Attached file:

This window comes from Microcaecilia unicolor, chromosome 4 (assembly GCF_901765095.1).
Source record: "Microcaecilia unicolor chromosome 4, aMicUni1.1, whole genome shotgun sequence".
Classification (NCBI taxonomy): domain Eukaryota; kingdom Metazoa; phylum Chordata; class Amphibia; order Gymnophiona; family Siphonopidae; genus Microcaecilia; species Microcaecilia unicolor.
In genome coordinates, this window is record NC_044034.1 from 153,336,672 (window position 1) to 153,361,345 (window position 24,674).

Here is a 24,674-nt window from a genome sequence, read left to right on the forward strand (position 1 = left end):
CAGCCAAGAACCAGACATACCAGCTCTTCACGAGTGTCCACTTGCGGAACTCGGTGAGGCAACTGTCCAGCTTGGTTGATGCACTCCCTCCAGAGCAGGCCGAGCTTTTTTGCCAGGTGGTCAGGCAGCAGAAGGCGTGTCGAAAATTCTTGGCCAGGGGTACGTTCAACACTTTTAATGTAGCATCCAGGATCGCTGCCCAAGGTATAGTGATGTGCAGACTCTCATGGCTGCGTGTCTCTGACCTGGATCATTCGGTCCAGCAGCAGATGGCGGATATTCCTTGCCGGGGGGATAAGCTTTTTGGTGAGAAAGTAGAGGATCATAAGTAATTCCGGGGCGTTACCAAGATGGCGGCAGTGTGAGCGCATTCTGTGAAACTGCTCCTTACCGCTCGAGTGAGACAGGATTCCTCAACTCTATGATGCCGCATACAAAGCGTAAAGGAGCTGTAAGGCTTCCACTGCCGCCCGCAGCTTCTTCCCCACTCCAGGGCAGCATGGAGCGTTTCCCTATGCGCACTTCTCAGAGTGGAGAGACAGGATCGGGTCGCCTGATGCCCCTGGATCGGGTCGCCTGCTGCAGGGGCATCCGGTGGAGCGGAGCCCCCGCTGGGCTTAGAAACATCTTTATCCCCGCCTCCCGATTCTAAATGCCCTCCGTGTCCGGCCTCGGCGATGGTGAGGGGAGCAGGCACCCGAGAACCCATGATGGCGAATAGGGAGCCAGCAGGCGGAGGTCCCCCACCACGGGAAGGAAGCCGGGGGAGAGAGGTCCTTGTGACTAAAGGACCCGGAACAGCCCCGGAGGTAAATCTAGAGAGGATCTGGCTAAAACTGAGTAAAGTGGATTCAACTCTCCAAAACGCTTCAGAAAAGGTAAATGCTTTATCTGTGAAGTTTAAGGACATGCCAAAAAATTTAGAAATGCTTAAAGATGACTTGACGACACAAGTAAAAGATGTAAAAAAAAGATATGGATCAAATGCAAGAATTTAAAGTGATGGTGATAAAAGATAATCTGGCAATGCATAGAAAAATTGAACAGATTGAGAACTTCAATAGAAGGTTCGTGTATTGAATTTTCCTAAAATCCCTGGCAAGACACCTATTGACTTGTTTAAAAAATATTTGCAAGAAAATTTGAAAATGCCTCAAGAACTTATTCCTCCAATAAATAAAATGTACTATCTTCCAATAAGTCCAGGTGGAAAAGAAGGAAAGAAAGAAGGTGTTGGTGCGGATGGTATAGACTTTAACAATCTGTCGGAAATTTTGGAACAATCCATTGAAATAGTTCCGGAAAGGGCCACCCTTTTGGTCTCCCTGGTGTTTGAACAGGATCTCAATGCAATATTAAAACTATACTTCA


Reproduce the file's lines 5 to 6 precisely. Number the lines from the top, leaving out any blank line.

Here is a 24,674-nt window from a genome sequence, read left to right on the forward strand (position 1 = left end):
CAGCCAAGAACCAGACATACCAGCTCTTCACGAGTGTCCACTTGCGGAACTCGGTGAGGCAACTGTCCAGCTTGGTTGATGCACTCCCTCCAGAGCAGGCCGAGCTTTTTTGCCAGGTGGTCAGGCAGCAGAAGGCGTGTCGAAAATTCTTGGCCAGGGGTACGTTCAACACTTTTAATGTAGCATCCAGGATCGCTGCCCAAGGTATAGTGATGTGCAGACTCTCATGGCTGCGTGTCTCTGACCTGGATCATTCGGTCCAGCAGCAGATGGCGGATATTCCTTGCCGGGGGGATAAGCTTTTTGGTGAGAAAGTAGAGGATCATAAGTAATTCCGGGGCGTTACCAAGATGGCGGCAGTGTGAGCGCATTCTGTGAAACTGCTCCTTACCGCTCGAGTGAGACAGGATTCCTCAACTCTATGATGCCGCATACAAAGCGTAAAGGAGCTGTAAGGCTTCCACTGCCGCCCGCAGCTTCTTCCCCACTCCAGGGCAGCATGGAGCGTTTCCCTATGCGCACTTCTCAGAGTGGAGAGACAGGATCGGGTCGCCTGATGCCCCTGGATCGGGTCGCCTGCTGCAGGGGCATCCGGTGGAGCGGAGCCCCCGCTGGGCTTAGAAACATCTTTATCCCCGCCTCCCGATTCTAAATGCCCTCCGTGTCCGGCCTCGGCGATGGTGAGGGGAGCAGGCACCCGAGAACCCATGATGGCGAATAGGGAGCCAGCAGGCGGAGGTCCCCCACCACGGGAAGGAAGCCGGGGGAGAGAGGTCCTTGTGACTAAAGGACCCGGAACAGCCCCGGAGGTAAATCTAGAGAGGATCTGGCTAAAACTGAGTAAAGTGGATTCAACTCTCCAAAACGCTTCAGAAAAGGTAAATGCTTTATCTGTGAAGTTTAAGGACATGCCAAAAAATTTAGAAATGCTTAAAGATGACTTGACGACACAAGTAAAAGATGTAAAAAAAAGATATGGATCAAATGCAAGAATTTAAAGTGATGGTGATAAAAGATAATCTGGCAATGCATAGAAAAATTGAACAGATTGAGAACTTCAATAGAAGGTTCGTGTATTGAATTTTCCTAAAATCCCTGGCAAGACACCTATTGACTTGTTTAAAAAATATTTGCAAGAAAATTTGAAAATGCCTCAAGAACTTATTCCTCCAATAAATAAAATGTACTATCTTCCAATAAGTCCAGGTGGAAAAGAAGGAAAGAAAGAAGGTGTTGGTGCGGATGGTATAGACTTTAACAATCTGTCGGAAATTTTGGAACAATCCATTGAAATAGTTCCGGAAAGGGCCACCCTTTTGGTCTCCCTGGTGTTTGAACAGGATCTCAATGCAATATTAAAACTATACTTCA